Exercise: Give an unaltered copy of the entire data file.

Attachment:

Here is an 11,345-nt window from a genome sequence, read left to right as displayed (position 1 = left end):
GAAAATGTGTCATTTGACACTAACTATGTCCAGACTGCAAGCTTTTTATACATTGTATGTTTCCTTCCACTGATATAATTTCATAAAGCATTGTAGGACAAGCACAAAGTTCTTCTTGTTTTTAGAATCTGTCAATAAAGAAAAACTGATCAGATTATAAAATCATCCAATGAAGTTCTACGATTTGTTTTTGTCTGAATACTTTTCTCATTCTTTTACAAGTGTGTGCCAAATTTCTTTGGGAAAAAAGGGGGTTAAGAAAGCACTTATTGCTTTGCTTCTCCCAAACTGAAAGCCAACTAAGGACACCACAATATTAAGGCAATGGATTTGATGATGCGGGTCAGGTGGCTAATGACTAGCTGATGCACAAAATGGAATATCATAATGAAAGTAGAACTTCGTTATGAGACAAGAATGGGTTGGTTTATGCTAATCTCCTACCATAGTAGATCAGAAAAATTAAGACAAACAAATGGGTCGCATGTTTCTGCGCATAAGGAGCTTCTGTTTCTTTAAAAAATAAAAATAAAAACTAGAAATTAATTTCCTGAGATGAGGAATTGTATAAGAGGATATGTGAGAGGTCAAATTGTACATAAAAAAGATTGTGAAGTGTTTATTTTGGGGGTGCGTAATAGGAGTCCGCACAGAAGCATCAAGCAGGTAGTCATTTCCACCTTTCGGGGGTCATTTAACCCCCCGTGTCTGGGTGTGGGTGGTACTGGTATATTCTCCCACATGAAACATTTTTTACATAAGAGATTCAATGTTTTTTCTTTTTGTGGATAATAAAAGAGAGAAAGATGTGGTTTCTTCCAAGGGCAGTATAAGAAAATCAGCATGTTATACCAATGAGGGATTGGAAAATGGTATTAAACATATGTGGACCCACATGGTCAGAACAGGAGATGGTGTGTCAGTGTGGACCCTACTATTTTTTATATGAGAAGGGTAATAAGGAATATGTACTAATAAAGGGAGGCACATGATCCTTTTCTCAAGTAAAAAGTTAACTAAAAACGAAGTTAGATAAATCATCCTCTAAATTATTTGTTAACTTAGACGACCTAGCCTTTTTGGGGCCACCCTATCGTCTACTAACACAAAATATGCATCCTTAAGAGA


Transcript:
Here is an 11,345-nt window from a genome sequence, read left to right as displayed (position 1 = left end):
GAAAATGTGTCATTTGACACTAACTATGTCCAGACTGCAAGCTTTTTATACATTGTATGTTTCCTTCCACTGATATAATTTCATAAAGCATTGTAGGACAAGCACAAAGTTCTTCTTGTTTTTAGAATCTGTCAATAAAGAAAAACTGATCAGATTATAAAATCATCCAATGAAGTTCTACGATTTGTTTTTGTCTGAATACTTTTCTCATTCTTTTACAAGTGTGTGCCAAATTTCTTTGGGAAAAAAGGGGGTTAAGAAAGCACTTATTGCTTTGCTTCTCCCAAACTGAAAGCCAACTAAGGACACCACAATATTAAGGCAATGGATTTGATGATGCGGGTCAGGTGGCTAATGACTAGCTGATGCACAAAATGGAATATCATAATGAAAGTAGAACTTCGTTATGAGACAAGAATGGGTTGGTTTATGCTAATCTCCTACCATAGTAGATCAGAAAAATTAAGACAAACAAATGGGTCGCATGTTTCTGCGCATAAGGAGCTTCTGTTTCTTTAAAAAATAAAAATAAAAACTAGAAATTAATTTCCTGAGATGAGGAATTGTATAAGAGGATATGTGAGAGGTCAAATTGTACATAAAAAAGATTGTGAAGTGTTTATTTTGGGGGTGCGTAATAGGAGTCCGCACAGAAGCATCAAGCAGGTAGTCATTTCCACCTTTCGGGGGTCATTTAACCCCCCGTGTCTGGGTGTGGGTGGTACTGGTATATTCTCCCACATGAAACATTTTTTACATAAGAGATTCAATGTTTTTTCTTTTTGTGGATAATAAAAGAGAGAAAGATGTGGTTTCTTCCAAGGGCAGTATAAGAAAATCAGCATGTTATACCAATGAGGGATTGGAAAATGGTATTAAACATATGTGGACCCACATGGTCAGAACAGGAGATGGTGTGTCAGTGTGGACCCTACTATTTTTTATATGAGAAGGGTAATAAGGAATATGTACTAATAAAGGGAGGCACATGATCCTTTTCTCAAGTAAAAAGTTAACTAAAAACGAAGTTAGATAAATCATCCTCTAAATTATTTGTTAACTTAGACGACCTAGCCTTTTTGGGGCCACCCTATCGTCTACTAACACAAAATATGCATCCTTAAGAGA